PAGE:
SWOT Analysis of BMW 2020


NameBayerische Motoren Werke AG (BMW)
IndustryAutomaker
Founded1913
HeadquarterMunich, Bavaria, Germany 
CEOOliver Zipse
RevenueEUR 96.6 billion 
ProfitEUR 4.8 billion (4.6% net margin)
CompetitorsMercedes, Audi, Porsche   

Company Overview

BMW manufactures and sells luxury cars and motorcycles, ranging from sports cars to luxury sedan, touring, and racing motorcycle with large displacement engines. It is ranked among the top 10 automakers in the world and is a pioneer in premium automotive sales. The company owns BMW, MINI, and Rolls-Royce brands, and it sells over 2.5 million cars under those brands. Its retail network worldwide is made up of company branches, dealers, subsidiary, and importer. The BMW Group is divided into three segments: Automotive, Motorcycles, and Financial Service. Automotive is the most important segment that contributes nearly 75% of total group revenue, while Motorcycles only make up less than 5% of sales. The Financial Service segment offers leasing and financing to customers through agreements with local financial service providers. BMW operates about 30 production plants in 15 countries, as well as 45 sales subsidiaries and financial services locations. It’s time to go over a detailed SWOT Analysis of the company.

 

BMW Strengths 2020:

  • More than 100 years of experience in engine building and automotive manufacturing make BMW one of the most exciting cars to drive. 

    Starting with the first aircraft engine with aluminum pistons in 1917 to the world’s first aluminum V8 engine in 1954, BMW gears it innovation toward speed enthusiastic who seek the sheer pleasure of handling such a machine. BMW owners stick with the brand for precise handling, power & responsiveness of the engine, and top-of-the-class safety standards.  

  • Eye-catching, timeless design attracts many different customers, from classy managers to speed demons.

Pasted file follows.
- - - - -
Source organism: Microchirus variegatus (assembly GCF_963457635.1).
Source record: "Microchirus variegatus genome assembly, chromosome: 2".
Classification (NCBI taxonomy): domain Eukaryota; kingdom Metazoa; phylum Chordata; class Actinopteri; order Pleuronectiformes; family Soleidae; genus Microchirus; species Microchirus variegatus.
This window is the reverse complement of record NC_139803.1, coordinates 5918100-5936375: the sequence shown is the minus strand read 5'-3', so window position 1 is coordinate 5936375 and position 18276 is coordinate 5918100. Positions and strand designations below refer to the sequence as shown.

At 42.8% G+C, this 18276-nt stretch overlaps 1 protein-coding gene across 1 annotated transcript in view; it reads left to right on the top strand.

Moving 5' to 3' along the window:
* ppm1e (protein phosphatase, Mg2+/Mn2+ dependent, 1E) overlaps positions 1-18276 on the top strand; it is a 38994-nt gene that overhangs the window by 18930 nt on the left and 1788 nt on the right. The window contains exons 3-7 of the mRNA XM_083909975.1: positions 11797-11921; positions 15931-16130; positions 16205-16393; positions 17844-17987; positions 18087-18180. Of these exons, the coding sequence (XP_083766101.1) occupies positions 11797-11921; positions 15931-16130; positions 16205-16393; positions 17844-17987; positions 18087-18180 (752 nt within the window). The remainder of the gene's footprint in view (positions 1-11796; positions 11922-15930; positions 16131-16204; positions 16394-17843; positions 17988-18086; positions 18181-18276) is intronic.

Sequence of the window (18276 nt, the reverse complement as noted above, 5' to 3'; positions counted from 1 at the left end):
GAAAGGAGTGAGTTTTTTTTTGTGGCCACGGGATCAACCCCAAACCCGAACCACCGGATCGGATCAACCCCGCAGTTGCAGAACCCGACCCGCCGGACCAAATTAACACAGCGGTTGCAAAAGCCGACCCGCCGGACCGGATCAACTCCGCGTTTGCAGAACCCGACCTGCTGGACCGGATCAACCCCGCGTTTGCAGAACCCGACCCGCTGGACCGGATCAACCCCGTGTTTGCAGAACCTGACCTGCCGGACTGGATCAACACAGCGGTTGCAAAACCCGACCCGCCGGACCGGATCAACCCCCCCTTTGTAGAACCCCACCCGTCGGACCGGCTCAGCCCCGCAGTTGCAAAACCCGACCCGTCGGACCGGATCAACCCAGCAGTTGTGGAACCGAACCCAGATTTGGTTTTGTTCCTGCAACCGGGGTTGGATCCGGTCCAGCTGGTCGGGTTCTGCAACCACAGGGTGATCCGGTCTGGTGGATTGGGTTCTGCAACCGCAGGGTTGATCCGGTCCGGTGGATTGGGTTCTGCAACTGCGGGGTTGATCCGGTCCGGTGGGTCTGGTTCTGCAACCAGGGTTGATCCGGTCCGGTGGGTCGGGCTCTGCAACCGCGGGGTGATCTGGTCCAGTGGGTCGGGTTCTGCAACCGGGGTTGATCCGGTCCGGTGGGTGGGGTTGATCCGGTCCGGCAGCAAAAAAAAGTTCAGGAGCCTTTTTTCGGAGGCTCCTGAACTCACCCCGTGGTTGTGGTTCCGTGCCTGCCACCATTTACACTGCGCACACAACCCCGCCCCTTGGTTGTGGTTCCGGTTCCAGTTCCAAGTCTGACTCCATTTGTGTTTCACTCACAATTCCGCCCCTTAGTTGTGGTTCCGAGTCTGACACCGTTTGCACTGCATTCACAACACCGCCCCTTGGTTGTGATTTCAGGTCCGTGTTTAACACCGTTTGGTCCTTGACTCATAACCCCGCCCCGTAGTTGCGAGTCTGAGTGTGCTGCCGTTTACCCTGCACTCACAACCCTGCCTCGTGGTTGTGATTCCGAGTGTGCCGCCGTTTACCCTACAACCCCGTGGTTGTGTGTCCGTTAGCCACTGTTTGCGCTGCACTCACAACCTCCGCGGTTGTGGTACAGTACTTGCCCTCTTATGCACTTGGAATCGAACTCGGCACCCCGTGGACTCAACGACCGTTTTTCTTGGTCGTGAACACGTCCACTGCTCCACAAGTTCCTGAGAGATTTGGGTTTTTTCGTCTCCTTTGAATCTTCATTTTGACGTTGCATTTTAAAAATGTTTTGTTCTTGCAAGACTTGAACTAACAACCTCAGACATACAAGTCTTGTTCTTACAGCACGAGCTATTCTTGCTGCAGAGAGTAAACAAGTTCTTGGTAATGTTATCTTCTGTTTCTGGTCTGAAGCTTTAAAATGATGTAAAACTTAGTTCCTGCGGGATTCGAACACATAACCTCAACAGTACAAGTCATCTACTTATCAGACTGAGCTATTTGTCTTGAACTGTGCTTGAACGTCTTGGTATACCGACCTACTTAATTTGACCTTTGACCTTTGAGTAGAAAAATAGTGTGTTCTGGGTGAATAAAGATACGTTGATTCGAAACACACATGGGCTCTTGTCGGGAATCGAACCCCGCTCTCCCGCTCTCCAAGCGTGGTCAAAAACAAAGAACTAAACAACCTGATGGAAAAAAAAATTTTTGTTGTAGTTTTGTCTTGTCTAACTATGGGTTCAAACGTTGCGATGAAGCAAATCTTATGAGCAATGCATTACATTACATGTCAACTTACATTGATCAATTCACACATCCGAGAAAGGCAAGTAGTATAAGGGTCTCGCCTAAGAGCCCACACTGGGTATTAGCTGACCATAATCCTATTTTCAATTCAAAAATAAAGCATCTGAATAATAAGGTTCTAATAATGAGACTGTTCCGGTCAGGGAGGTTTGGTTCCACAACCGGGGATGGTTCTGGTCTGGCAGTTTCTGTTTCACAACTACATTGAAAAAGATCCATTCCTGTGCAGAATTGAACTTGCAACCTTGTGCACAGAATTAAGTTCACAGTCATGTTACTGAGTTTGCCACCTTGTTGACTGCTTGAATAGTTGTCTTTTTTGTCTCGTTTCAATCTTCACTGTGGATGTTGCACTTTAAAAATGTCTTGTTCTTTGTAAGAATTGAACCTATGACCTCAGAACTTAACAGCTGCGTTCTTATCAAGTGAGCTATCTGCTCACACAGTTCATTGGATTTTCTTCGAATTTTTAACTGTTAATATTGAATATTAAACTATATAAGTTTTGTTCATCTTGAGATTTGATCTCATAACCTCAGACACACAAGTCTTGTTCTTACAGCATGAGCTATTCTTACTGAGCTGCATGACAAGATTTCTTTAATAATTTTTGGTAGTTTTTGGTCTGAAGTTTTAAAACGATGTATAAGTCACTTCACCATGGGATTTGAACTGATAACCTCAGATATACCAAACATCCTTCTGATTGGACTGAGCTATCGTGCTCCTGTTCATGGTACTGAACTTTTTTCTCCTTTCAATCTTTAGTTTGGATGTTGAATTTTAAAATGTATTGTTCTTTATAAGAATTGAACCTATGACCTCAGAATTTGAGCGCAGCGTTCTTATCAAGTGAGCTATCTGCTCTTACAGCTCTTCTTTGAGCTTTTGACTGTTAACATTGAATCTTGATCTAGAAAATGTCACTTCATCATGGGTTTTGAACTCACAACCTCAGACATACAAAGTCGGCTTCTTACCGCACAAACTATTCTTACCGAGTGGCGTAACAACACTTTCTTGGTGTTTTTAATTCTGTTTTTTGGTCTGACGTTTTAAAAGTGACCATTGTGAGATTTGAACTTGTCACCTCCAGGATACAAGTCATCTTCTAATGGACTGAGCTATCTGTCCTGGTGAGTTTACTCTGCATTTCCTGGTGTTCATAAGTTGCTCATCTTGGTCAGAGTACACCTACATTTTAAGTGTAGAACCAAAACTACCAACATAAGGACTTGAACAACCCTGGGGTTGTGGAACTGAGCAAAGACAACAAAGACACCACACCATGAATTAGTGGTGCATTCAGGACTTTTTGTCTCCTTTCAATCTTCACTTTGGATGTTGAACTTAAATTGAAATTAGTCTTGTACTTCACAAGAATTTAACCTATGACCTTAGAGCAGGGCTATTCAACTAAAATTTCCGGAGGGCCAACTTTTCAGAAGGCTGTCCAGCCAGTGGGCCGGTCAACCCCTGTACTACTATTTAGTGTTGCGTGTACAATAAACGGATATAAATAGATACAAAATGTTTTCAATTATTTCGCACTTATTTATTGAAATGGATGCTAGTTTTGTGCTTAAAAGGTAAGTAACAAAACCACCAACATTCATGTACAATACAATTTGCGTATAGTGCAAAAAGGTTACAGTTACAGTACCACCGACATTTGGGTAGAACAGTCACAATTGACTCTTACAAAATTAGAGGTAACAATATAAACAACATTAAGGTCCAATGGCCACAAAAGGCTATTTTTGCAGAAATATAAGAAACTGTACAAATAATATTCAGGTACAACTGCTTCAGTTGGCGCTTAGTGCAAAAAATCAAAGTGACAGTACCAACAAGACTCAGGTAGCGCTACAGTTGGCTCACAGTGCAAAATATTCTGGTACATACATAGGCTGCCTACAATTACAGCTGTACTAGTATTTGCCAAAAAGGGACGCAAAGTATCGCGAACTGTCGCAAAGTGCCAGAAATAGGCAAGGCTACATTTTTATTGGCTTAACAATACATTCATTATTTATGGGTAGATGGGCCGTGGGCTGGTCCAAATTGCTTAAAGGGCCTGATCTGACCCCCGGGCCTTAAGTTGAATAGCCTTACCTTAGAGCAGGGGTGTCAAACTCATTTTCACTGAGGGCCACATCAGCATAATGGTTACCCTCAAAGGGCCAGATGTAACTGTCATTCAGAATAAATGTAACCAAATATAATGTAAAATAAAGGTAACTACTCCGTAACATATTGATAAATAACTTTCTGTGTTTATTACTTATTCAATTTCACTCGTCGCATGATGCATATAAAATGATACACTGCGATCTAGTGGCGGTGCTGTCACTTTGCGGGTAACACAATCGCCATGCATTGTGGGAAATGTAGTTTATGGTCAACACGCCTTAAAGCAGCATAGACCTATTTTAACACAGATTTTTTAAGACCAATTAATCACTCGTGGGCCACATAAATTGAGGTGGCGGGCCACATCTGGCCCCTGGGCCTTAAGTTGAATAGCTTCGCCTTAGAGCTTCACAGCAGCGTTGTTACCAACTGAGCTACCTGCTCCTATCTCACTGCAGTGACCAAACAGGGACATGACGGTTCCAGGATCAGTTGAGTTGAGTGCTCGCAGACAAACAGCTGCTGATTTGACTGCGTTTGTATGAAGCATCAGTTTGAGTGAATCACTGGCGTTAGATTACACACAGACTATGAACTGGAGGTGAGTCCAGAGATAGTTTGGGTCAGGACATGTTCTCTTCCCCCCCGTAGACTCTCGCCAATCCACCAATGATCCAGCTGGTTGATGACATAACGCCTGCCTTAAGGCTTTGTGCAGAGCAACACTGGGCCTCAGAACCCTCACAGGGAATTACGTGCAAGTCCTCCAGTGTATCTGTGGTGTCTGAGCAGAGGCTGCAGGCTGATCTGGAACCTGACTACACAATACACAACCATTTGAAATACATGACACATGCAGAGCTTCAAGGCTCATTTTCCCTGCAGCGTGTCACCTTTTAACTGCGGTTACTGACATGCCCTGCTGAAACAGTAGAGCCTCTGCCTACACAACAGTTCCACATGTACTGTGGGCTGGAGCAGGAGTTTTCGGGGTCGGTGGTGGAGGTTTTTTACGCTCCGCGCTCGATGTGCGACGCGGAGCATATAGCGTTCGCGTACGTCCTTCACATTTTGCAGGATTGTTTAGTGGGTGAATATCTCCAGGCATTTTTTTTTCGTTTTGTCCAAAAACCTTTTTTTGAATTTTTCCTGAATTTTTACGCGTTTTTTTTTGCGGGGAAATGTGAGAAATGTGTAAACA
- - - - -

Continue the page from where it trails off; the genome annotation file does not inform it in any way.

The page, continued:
BMW designs are separated by different series models. For businessmen and women who prefer an elegant, less aggressive design but not old and boring, series 5 and series 7 are their choices. For younger people who want to want to be on the sportier side, the coupe models, especially the M-series, would be their dream vehicles since those cars have an aggressive look of a track car.    
  • A broad product portfolio allows BMW to appeal to customers with different budgets and needs.

    The series 5, introduced in 1972, laid the foundation for today’s BMW model series structure and aimed at the upper-middle-class customers. The company now offers a range of products from USD 35,000 series 2 cars to a top-of-the-line USD 160,000 series 7 sedan. The M series, a high-performance line, aims to please customers who seek performance similar to a Porsche 911 GT3. Besides regular gasoline cars, BMW also has hybrid and electric models. 

         
  • Research and Development are embedded in the brand’s core strategy.

    BMW currently has 16 research & development centers globally with 15,000 employees churning out new technological innovation for more efficient, more attractive cars. The company’s R&D budget grew by 12.8% from 2017 to 2018 and this trend is not expected to subside anytime soon. 

BMW Weaknesses 2020:  

  • BMW vehicles are complicated and expensive to maintain.

    BMW engineering is very sophisticated, especially in the engines and car electronic systems. Therefore, BMW cars and motorcycles needed to be taken care of by BMW-specialized dealers and mechanics. In addition, the company uses premium parts for its products, therefore owners have to pay premiums to buy them directly from BMW or brand-name third-party manufacturers. 

  • Autonomous-driving features may not appeal to all BMW drivers.